LOVELY PREMISE ABOUT JAMS: You should know that I have been around jams for years and the first one I made was Currant Jelly (for the recipe click here). Sabine, my brother’s friend from Friuli, had given us a small jar several years ago – never forgotten – made with currants from their garden in the mountains. I won’t even tell you about the splendor of that delicious, transparent and wine-coloured jelly… and from there began a secret passion for packing up some summer fruit to give color to winter breakfasts (you don’t know what a thrill of satisfaction it is to open the cupboards of the kitchen and find them full of jars made with their own hands).
Different and – at times – ingenious approaches have come from Brussels sprouts (thanks Sigrid!) up to the Alsatian jam master Christine Ferber (it seems that even Brad Pitt cannot do without her delicious jars) and the latest The results were truly remarkable, so I will continue and continue and continue. Just remember one fundamental rule of Mrs. Ferber  “ Jam is also a school of patience”.
Today I propose you Blackberry jam, blackberries to be picked by hand from very thorny brambles: pride is an integral part of the flavour, otherwise you will only half enjoy it when you spread it on bread…


  • 1 kg of ripe blackberries
  • 700 g of granulated sugar
  • the juice of one lemon
  • half a grain of long pepper from Cambodia (not mandatory!)
  • 17 g of pectin 2:1 (n.b. pectin is a natural substance found in fruit in different quantities (quinces have the most of all) and is added to jams. You can find it in supermarkets and sweet shops, in different aspect ratios 2:1, 3:1, 4:1)

Select the blackberries, eliminating any that are a little too old or still reddish and remove any stems.

Wash them under fresh water, delicately without breaking them and drain them well.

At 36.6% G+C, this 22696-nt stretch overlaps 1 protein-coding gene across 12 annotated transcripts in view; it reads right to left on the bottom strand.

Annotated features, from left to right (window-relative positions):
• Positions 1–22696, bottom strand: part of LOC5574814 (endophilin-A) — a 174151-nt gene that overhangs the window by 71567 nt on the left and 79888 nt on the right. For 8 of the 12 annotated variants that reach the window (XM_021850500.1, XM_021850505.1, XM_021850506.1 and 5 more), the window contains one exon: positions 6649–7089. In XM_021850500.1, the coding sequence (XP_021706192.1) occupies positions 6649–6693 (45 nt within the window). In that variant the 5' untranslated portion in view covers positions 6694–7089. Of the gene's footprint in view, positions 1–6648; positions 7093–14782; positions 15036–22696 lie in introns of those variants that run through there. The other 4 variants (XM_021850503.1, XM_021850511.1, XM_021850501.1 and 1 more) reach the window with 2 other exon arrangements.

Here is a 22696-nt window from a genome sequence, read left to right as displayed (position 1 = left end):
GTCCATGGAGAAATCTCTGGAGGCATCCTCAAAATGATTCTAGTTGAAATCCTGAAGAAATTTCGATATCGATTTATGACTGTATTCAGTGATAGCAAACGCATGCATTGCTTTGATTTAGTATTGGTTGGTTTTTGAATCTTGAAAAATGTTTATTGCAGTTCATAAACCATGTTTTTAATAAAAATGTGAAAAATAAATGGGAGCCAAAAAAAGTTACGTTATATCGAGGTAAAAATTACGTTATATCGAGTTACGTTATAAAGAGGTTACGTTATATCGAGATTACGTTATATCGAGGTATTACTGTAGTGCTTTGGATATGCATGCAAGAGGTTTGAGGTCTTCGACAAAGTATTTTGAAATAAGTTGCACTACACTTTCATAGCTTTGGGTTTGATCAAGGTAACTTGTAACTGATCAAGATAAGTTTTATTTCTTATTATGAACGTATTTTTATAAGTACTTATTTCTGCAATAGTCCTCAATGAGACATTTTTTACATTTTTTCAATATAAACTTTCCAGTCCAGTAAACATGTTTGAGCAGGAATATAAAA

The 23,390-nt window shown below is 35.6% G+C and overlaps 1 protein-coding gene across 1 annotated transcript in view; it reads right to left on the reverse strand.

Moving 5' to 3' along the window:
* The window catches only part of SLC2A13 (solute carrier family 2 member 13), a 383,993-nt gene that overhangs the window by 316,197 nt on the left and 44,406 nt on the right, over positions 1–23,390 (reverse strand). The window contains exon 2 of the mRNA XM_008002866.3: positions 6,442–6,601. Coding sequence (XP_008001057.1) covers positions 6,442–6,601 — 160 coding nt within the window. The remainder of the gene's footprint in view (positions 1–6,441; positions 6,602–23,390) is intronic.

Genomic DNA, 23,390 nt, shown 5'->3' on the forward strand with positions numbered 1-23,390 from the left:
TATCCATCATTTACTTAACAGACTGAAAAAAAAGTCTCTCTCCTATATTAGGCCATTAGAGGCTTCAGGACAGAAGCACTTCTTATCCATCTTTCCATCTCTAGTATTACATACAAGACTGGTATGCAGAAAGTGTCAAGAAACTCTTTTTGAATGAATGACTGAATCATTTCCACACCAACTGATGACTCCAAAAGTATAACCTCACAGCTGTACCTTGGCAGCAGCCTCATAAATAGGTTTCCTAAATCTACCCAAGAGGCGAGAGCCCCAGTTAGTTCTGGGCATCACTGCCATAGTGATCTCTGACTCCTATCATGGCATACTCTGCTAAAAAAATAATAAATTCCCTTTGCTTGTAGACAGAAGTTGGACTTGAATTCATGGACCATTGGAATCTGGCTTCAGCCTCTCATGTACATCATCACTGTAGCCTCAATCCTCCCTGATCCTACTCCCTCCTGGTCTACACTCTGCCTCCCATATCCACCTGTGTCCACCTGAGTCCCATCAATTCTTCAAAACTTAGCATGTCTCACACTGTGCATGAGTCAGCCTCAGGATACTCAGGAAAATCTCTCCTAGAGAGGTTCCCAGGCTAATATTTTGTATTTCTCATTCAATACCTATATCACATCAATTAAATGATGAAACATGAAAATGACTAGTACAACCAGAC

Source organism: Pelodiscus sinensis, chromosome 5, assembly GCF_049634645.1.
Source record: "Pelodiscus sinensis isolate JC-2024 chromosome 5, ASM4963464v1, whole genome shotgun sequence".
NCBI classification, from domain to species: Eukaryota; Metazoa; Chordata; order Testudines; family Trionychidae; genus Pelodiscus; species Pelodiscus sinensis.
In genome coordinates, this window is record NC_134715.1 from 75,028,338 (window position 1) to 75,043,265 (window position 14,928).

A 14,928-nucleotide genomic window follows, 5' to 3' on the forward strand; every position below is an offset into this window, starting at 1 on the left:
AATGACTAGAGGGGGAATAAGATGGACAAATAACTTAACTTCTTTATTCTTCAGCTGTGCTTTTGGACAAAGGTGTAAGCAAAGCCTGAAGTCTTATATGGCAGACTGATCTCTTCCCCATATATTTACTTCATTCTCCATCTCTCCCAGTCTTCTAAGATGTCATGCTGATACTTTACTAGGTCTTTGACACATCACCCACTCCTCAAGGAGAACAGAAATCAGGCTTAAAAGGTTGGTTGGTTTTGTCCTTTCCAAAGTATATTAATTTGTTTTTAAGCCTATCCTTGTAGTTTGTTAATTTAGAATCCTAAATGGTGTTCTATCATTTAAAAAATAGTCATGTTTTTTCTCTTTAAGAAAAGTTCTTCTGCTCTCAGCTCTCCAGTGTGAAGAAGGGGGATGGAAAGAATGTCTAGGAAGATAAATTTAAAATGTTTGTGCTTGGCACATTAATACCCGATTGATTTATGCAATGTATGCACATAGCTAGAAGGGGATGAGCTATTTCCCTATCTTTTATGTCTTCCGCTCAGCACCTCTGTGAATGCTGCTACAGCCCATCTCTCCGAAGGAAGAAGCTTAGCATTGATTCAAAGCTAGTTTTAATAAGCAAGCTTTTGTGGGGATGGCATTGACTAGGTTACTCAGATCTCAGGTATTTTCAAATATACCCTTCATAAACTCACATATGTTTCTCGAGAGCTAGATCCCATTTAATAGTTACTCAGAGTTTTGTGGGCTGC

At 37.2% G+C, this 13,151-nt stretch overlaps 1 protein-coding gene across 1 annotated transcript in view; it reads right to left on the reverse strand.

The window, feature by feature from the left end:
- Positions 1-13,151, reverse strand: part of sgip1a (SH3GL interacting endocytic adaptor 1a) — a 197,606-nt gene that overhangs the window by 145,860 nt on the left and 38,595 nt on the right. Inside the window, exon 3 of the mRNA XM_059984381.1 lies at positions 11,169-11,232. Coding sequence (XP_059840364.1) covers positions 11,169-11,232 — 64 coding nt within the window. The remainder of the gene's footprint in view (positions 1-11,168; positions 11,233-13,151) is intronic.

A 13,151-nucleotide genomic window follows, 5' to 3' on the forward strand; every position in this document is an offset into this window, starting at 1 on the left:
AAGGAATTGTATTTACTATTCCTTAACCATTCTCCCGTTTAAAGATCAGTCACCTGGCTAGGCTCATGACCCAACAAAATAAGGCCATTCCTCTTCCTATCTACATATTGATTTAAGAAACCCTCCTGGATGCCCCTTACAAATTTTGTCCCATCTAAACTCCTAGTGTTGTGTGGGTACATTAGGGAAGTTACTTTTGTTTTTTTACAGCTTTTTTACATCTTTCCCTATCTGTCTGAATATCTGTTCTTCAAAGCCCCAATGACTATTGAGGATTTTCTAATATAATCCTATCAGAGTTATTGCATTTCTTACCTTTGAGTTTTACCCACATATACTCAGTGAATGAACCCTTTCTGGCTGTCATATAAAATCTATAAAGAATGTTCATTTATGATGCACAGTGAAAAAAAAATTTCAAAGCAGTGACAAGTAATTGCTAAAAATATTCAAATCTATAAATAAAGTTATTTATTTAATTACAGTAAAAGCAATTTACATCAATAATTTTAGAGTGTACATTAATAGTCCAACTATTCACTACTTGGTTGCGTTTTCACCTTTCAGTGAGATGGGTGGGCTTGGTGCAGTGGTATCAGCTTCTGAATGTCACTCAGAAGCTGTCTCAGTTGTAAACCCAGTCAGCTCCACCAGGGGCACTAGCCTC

In a ceramic bowl, mix the blackberries, sugar and lemon juice previously removed from the seeds. Mix with a wooden ladle until the sugar is well soaked in the juices and then pass everything through a food mill to remove the seeds. Add the long Cambodian pepper crushed with a pestle or finely chopped with a knife

Put it on the heat (possibly in a ceramic-coated pot) and bring it almost to the boil, it should “shiver” and then put it back in the bowl.

Cover with baking paper and place in the fridge to rest overnight.

The following day, filter the mixture through a sieve to eliminate any residual seeds, add the pectin, put it back on the heat and bring everything to the boil. Boil for 3 to 7 minutes, checking the consistency (put a drop on a saucer, let it cool and tilt the plate to see if it is thick enough for your tastes).

Pour into previously sterilized jars, seal, turn upside down and leave to cool. It can be kept for a whole year.

STERILIZATION OF JARS – to begin before making the jam, they must be ready at the right time.

Take some jars with caps (either the Bormioli ones or those recovered from home jars), remove the labels and wash them well (better if in the dishwasher).

Place them in a large pot, cover them with water and boil the jars and caps for 5-10 minutes, while heating the oven to 190°C. Remove the jars from the water  and place them upside down on a baking tray in the oven and leave them there for another ten minutes and there you have your sterilized jars.

Take them out of the oven and fill them with jam, clean the edge with a clean cloth, seal immediately, turn upside down and let cool to create a vacuum.

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